For those who know me, its no secret that I love history. As a PCV, I’ve hit the jackpot with a placement in Peru. There’s so many different cultural heritages to learn about and so many great archaeological sites to visit that would make any history buff want to cry. Not to mention, there is so much more to Peruvian history than just than the Incas and Machu Picchu. So in the spirit of sharing my love for history, I decided to do a series called Throwback Thursday where I highlight a specific part of Peruvian history on a Thursday of course. Enjoy – I hope ya’ll learn something!
Remember that super swanky part of Lima called Miraflores I told you guys about? Well guess what – There’s a big huge pyramid right smack dab in the middle of it. Yep.
The first time I ever saw it, I was riding public transport through Miraflores and out of
nowhere a huge adobe step pyramid just materialized in the midst the traffic riddled urban jungle that is Lima. Months later, when I returned to Lima for a diversity training, I had
the chance to check out this city dwelling pyramid and found out it was called Huaca Pucllana (pronounced: Waka Pook-yana). Turns out, this massive seven platform structure was built around 500 AD by the Lima culture (Yes, my dear readers, another ancient culture that isn’t the Incas) and it served as a ceremonial and administrative center.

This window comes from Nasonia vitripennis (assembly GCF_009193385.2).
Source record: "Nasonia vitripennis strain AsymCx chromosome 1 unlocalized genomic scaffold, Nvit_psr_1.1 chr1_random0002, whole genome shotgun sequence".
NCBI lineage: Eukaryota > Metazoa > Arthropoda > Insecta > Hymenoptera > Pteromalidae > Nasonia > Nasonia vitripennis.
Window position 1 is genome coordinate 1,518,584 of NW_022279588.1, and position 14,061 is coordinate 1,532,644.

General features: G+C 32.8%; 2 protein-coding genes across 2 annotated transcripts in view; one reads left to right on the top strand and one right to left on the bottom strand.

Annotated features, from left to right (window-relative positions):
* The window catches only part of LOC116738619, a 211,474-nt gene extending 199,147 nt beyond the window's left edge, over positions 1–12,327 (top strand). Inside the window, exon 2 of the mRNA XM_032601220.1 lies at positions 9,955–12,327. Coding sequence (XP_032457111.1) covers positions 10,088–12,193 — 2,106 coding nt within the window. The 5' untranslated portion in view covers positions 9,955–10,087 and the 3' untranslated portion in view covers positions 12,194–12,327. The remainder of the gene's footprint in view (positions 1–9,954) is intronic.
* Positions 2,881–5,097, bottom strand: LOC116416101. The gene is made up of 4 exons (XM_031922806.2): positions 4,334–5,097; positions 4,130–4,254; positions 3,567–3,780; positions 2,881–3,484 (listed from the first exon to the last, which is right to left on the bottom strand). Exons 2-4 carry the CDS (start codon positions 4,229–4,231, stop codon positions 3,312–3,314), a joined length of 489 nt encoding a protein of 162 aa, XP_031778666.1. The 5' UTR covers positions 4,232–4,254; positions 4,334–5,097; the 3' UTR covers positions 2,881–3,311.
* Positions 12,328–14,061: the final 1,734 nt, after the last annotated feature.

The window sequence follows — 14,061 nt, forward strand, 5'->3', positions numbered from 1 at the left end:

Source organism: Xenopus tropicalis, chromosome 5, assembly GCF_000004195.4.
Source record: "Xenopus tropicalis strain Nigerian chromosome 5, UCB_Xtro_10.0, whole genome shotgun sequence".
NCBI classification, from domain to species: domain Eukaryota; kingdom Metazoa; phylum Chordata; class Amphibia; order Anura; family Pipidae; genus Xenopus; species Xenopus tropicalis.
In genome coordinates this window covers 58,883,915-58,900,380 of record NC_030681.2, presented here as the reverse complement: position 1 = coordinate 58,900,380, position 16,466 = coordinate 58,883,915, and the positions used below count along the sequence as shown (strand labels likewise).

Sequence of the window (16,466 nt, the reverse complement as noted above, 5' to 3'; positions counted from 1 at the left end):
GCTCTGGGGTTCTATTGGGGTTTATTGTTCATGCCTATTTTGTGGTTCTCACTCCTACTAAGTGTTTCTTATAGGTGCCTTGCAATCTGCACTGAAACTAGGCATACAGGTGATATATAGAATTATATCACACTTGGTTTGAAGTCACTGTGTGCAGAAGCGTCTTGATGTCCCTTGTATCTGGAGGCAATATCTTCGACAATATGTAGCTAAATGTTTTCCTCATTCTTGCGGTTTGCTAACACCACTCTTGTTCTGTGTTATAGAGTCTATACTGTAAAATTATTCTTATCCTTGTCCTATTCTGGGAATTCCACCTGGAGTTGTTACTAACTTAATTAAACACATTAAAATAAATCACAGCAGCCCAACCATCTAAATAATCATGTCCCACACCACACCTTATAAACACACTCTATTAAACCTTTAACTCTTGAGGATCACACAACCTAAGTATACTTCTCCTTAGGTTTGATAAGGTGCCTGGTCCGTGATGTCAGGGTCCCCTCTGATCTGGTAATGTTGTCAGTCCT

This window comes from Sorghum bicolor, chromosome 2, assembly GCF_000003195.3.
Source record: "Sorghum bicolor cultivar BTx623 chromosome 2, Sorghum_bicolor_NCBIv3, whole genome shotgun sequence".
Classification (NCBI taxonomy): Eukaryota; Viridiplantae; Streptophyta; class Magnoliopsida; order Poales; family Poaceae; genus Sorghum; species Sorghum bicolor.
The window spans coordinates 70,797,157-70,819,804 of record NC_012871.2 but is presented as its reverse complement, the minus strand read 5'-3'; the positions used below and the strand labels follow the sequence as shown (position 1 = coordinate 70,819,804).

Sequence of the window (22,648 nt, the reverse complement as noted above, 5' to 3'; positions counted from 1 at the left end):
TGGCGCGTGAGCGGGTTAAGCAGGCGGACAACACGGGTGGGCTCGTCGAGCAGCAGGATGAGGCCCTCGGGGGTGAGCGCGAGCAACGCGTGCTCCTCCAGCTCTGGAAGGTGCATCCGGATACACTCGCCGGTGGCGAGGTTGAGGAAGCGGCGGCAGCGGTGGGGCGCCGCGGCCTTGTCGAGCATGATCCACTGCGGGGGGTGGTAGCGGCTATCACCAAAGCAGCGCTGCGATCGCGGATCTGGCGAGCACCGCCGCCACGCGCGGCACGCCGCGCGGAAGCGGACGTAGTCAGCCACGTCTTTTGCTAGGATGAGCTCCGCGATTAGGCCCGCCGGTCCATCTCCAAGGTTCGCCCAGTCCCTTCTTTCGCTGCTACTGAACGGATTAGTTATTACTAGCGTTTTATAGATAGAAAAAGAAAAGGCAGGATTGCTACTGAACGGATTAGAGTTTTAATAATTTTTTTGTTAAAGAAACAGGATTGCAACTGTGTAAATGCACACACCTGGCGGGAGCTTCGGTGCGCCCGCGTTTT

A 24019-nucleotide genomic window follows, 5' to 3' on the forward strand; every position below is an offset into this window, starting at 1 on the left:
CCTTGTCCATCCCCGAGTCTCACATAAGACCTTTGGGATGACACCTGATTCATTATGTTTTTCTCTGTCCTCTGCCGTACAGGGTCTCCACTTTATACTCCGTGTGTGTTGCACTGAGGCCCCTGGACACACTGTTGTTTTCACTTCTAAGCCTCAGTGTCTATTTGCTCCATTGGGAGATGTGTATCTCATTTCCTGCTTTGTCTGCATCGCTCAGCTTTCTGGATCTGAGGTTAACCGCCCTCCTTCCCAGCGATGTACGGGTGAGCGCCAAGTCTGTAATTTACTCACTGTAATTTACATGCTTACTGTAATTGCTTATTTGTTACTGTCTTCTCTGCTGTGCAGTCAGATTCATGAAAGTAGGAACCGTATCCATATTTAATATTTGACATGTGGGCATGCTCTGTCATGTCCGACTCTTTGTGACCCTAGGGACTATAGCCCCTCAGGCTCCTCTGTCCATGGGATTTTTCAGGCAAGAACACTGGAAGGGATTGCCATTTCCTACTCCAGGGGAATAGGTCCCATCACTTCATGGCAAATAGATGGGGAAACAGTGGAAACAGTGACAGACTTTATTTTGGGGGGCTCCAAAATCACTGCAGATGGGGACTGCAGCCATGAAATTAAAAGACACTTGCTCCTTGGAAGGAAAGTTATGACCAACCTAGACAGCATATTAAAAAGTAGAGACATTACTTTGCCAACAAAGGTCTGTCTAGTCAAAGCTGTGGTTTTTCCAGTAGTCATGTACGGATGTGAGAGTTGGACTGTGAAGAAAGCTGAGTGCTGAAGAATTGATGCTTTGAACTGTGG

And who are the folks of the Lima culture and what are they all about? Here are some fun facts about ’em:
- Textiles were considered a symbol of high social status and wealth and mummies from their culture have been found with brilliantly colored fabrics.
- For written communication, the Lima culture used the images and pictures on their textiles to convey their worldview.
- They were known for their distinct ceramic designs that depicted their important social activities.
- These guys? … Totally into using drugs in a religious, let’s feel more connected to our cosmological worldview kind of way. Snuff spoons and trays known to be used for drug use have been found at various archaeological sites. It is also believed that hallucinogens from cacti were used during religious ceremonies.
- Human sacrifice is what the fantastical world of Indian Jones is made out of and in the case of the Lima culture, its not just fantasy, its fact. Like many Andean
cultures, religious human sacrifice was necessary in order to keep the complex wills of their gods satisfied. Many of those who were sacrificed so that the wrath of the gods would be assuaged (trying out my new, fancy GRE words on ya’ll, thanks!)
Due to El Niño, the weather phenomenon that always wreaks havoc around these parts, the Lima culture eventually began to decline. Over time, because of droughts and lack of available water, the Lima people eventually migrated to other parts of coastal Peru joining other cultural groups and creating new ones and abandoning their buildings like Huaca Pucllana for us to find years later.
And finally, because this long abandoned ancient pyramid is now in a very hip part of town, of course there is a very fancy criollo restaurant overlooking the archaeological site. You’ll be dropping some serious Soles if you give this fine dining joint a try but at least you’ll have a look into Lima’s ancient past as your appetizer.
Until next time!
If you’re a history buff like me and want to read more Throwback Thursday posts, click here.